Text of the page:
GamingDino22 on September 16, 2018:

i got good ideas for this website

Steve Bazata on April 25, 2018:

I love science

cameron dinger on April 23, 2018:


bob222 on June 02, 2017:

Your experiments are so much fun to do.

krushi on November 02, 2015:


zainab on August 31, 2014:

dear science lover im in school and we are doing science experiment about friction and i love ur ideas i will try them thnx !!!

Cool on March 01, 2014:

Awesome ideas!

Darrell on October 29, 2012:


Candace Bacon (author) from Far, far away on October 21, 2011:

Science Lover - Yes, everything is safe to put down the sink. The leftover dry ice will melt away after a bit. Or you can run hot water over it to melt it away faster. Just make sure the area is well ventilated if you do.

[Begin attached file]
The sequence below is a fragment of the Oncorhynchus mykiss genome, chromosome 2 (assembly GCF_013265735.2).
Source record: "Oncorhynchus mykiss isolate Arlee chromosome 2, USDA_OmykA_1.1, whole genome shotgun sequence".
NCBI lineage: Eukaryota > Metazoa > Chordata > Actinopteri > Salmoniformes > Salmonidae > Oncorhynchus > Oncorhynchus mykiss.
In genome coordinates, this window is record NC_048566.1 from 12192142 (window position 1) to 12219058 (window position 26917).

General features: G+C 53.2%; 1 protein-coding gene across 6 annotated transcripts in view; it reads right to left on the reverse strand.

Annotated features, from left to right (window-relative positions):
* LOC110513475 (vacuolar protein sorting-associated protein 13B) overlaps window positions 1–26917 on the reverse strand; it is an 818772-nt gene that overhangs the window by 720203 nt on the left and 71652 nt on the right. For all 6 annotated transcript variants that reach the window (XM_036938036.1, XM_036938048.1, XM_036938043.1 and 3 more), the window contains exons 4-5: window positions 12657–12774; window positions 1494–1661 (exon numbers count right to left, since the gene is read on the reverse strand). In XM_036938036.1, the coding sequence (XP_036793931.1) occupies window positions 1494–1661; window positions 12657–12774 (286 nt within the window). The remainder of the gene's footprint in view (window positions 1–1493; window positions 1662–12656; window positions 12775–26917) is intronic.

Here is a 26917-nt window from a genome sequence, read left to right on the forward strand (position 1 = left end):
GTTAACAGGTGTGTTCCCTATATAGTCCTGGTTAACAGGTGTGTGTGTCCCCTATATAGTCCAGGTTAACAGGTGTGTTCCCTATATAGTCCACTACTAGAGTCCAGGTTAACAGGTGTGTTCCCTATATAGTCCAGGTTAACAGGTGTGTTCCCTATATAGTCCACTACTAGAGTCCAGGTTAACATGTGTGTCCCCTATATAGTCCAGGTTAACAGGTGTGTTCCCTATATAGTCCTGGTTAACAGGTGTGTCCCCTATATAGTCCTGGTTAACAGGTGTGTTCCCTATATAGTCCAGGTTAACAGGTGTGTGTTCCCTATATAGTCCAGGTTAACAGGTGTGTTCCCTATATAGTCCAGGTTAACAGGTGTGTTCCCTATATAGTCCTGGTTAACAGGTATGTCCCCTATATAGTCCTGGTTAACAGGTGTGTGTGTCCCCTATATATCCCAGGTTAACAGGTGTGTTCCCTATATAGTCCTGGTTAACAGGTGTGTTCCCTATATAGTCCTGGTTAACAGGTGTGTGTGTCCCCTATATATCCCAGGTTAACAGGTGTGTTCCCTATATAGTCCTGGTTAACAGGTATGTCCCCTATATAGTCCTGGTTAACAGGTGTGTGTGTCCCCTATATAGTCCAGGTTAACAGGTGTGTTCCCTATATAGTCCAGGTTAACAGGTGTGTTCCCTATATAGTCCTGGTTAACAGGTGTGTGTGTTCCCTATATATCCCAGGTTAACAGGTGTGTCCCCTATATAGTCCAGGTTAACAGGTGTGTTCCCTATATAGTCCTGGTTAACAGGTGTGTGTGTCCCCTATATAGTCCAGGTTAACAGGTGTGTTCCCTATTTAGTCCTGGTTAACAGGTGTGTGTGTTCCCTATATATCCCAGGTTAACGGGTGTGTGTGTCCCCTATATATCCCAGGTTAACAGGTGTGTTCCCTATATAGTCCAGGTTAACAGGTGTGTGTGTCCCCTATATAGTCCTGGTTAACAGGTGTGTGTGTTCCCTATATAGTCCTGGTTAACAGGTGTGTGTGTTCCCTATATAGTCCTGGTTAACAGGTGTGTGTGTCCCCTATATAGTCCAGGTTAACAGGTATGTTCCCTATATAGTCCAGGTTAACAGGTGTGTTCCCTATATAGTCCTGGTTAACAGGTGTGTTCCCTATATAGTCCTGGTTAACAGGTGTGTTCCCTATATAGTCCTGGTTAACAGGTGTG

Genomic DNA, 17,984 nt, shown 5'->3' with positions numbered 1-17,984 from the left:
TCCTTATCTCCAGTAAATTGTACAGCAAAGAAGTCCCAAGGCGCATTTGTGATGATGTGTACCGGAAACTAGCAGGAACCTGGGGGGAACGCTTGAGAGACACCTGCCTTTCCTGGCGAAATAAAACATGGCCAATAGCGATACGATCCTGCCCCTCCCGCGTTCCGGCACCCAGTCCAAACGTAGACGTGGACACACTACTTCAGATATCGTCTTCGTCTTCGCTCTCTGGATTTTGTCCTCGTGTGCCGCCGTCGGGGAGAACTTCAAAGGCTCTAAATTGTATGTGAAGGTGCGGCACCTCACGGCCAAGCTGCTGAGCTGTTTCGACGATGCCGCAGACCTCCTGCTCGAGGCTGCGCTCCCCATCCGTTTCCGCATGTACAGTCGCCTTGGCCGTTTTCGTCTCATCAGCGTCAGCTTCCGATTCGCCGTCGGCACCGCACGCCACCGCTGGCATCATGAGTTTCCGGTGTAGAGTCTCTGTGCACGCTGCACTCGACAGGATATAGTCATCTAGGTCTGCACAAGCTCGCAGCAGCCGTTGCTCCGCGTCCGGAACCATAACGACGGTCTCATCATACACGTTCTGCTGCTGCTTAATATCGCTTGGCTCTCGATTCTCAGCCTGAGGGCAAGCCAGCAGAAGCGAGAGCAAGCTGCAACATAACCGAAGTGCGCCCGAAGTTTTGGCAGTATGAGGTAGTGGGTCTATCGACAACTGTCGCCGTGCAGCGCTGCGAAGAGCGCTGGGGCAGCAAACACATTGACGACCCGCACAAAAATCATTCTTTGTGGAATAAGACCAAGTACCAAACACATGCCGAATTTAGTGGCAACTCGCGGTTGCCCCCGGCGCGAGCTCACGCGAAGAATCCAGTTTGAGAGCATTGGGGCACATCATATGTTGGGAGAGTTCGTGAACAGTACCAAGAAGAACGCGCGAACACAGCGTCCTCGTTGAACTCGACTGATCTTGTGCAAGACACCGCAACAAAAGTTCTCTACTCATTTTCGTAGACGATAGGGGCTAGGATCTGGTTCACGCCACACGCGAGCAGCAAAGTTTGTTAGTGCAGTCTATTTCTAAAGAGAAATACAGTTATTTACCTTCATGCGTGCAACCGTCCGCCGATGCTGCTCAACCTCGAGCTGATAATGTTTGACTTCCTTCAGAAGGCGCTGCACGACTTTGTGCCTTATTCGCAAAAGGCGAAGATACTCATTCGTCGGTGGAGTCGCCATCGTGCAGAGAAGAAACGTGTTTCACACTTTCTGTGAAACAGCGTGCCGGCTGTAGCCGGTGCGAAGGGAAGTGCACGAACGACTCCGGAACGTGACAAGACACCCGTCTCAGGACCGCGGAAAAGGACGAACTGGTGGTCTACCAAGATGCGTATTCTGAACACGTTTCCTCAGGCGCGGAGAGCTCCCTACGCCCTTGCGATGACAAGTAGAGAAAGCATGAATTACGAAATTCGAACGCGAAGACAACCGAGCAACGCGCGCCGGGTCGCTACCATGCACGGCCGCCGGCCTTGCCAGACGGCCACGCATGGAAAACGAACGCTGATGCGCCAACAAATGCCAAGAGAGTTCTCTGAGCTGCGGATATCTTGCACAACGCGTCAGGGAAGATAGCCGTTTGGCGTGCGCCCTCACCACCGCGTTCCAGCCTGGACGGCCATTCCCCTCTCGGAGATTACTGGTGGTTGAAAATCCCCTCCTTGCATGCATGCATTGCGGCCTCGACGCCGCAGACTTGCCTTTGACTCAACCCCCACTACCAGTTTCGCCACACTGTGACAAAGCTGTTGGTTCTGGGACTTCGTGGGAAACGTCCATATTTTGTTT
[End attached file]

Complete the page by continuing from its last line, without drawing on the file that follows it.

Science Lover on October 21, 2011:

What do you do after you are done with the experiment? Do you drain it in the sink?

RGEES on September 12, 2011:

Great article! ))

Candace Bacon (author) from Far, far away on June 26, 2011:

cydro - Thanks! Childhood is one of the best times in life. Experiences are new and everything seems amazing. I just settle for acting like a kid most of the time.

Blake Atkinson from Kentucky on June 25, 2011:

Very nice hub, and it's really in depth. Makes me want to be a kid again!

Candace Bacon (author) from Far, far away on May 30, 2011:

I love to see kids getting excited about learning. Science can be fun. Thanks for commenting.

Beth100 from Canada on May 29, 2011:

These are fabulous experiments and the screaming metal was the hit with the lab class. They're still discussing it! It's become an annual experiment in our high school. Thanks for providing more ideas!